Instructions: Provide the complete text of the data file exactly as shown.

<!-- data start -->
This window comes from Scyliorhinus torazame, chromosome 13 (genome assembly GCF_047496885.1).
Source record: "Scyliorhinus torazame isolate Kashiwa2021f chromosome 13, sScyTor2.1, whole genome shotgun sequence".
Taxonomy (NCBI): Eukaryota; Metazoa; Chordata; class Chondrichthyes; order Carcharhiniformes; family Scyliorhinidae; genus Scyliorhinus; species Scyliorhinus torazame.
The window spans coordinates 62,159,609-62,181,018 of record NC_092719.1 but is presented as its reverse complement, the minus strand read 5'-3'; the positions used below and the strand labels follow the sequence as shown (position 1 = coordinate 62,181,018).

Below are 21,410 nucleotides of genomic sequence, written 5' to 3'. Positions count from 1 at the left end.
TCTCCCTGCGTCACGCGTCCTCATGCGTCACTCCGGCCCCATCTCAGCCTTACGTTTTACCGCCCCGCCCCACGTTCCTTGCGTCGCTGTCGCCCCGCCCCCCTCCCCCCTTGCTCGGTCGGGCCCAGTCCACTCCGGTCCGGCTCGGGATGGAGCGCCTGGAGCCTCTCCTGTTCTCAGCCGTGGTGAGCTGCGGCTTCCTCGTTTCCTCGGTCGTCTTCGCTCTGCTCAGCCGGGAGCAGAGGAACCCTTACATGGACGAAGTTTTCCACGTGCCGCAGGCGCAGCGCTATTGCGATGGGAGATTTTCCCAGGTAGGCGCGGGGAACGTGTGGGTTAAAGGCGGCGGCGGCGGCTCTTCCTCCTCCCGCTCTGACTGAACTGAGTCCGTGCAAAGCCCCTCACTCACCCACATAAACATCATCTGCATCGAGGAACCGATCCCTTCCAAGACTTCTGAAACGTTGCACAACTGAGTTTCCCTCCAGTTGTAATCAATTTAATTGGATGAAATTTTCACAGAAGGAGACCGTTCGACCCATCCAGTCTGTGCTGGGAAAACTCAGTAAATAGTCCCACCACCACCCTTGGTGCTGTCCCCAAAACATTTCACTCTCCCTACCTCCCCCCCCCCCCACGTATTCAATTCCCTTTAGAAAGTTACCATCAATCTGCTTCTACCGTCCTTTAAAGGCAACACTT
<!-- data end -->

This window comes from Scyliorhinus torazame, chromosome 13 (genome assembly GCF_047496885.1).
Source record: "Scyliorhinus torazame isolate Kashiwa2021f chromosome 13, sScyTor2.1, whole genome shotgun sequence".
Taxonomy (NCBI): Eukaryota; Metazoa; Chordata; class Chondrichthyes; order Carcharhiniformes; family Scyliorhinidae; genus Scyliorhinus; species Scyliorhinus torazame.
The window spans coordinates 62,159,609-62,181,018 of record NC_092719.1 but is presented as its reverse complement, the minus strand read 5'-3'; the positions used below and the strand labels follow the sequence as shown (position 1 = coordinate 62,181,018).

Below are 21,410 nucleotides of genomic sequence, written 5' to 3'. Positions count from 1 at the left end.
TCTCCCTGCGTCACGCGTCCTCATGCGTCACTCCGGCCCCATCTCAGCCTTACGTTTTACCGCCCCGCCCCACGTTCCTTGCGTCGCTGTCGCCCCGCCCCCCTCCCCCCTTGCTCGGTCGGGCCCAGTCCACTCCGGTCCGGCTCGGGATGGAGCGCCTGGAGCCTCTCCTGTTCTCAGCCGTGGTGAGCTGCGGCTTCCTCGTTTCCTCGGTCGTCTTCGCTCTGCTCAGCCGGGAGCAGAGGAACCCTTACATGGACGAAGTTTTCCACGTGCCGCAGGCGCAGCGCTATTGCGATGGGAGATTTTCCCAGGTAGGCGCGGGGAACGTGTGGGTTAAAGGCGGCGGCGGCGGCTCTTCCTCCTCCCGCTCTGACTGAACTGAGTCCGTGCAAAGCCCCTCACTCACCCACATAAACATCATCTGCATCGAGGAACCGATCCCTTCCAAGACTTCTGAAACGTTGCACAACTGAGTTTCCCTCCAGTTGTAATCAATTTAATTGGATGAAATTTTCACAGAAGGAGACCGTTCGACCCATCCAGTCTGTGCTGGGAAAACTCAGTAAATAGTCCCACCACCACCCTTGGTGCTGTCCCCAAAACATTTCACTCTCCCTACCTCCCCCCCCCCCCACGTATTCAATTCCCTTTAGAAAGTTACCATCAATCTGCTTCTACCGTCCTTTAAAGGCAACACTT